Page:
InstaBlog: Avenue U's Chinatown

Author's note: Warning—this is a blog-style post based on a social media post. Beware typos and poorly elucidated thoughts. For more polish, perhaps try an article!

Continuing down Avenue U further into the northern reaches of Sheepshead Bay, as you approach the Brighton Line Q station, you run into one of New York City's newest (and Brooklyn's second) Chinatown. As often happens in tightly packed urban communities, the fade-in of Asian groceries, convenience stores, and the like is incredibly quick; one moment you are in outer Brooklyn, the next, you could mistake for Canal Street in Manhattan. That is an appropriate comparison: like New York's original Chinatown, this one is primarily made up of Cantonese speakers and others from the South of China. Some have hypothesized that the reason this neighborhood has sprung up here—instead of equally affordable areas—is that it is a one seat ride on the Q to Canal Street.

Either way, I don't want to give the impression that this neighborhood is homogeneous—far from it! Like many ethnic neighborhoods, similar groups including, Mandarin and Fuzhou speakers and a strong Vietnamese community, cluster nearby. At the same time, the Russian influence is still strong, as is the compliment of the standard New York businesses. It is easy to find a banh mi shop next to a bodega next to a Russian restaurant.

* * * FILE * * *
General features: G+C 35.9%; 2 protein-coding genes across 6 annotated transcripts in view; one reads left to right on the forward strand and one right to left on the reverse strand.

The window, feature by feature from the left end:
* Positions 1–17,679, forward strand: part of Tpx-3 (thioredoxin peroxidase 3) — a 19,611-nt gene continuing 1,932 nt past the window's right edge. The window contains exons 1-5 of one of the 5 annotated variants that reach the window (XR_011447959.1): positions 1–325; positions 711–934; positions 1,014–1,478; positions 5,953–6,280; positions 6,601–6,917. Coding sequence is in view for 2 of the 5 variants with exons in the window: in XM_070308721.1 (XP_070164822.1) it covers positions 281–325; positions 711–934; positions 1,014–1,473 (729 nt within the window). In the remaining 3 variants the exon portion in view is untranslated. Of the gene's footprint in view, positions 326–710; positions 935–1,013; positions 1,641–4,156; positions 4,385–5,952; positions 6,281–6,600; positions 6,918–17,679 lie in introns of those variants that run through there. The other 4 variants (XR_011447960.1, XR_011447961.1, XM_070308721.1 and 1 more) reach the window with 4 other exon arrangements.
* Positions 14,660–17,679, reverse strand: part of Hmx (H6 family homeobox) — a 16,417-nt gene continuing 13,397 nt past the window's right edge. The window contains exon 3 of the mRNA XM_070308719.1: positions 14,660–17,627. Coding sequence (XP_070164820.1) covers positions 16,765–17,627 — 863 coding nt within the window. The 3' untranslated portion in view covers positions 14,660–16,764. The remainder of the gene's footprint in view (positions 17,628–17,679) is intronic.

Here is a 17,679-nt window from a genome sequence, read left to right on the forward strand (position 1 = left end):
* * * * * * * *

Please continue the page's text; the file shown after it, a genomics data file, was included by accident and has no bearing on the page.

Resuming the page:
What I love about this Chinatown is that, while it has similar shops to New York's other Chinese (& other Asian) enclaves, it doesn’t have the crushing crowds. Density is an important piece of urbanism to be sure, but it's often forgotten that not every urban space need be as crowded as Times Square or Flushing. A healthy density is all you need, which this community has in spades.

As with the rest of Avenue U, I also loved the mix of architectural styles and ages. Street-wise, the building wall is strong, and the Citibenches are a very appreciated asset. Indeed, they seem to form strong nucleation points for community: I saw many people sitting on them engaged in conversation—a wonderful sight!

Finally, I love little, random pieces of urban infrastructure, and here is no different. Avenue U's sidewalk rises above the street as it passes under the Brighton Line, and to make up the difference, the entire sidewalk is lined with (quite old-looking) steps. I don't when or why they were built, but they are a fascinating, intriguing, and useful piece of public infrastructure!

Based on an Instagram post.
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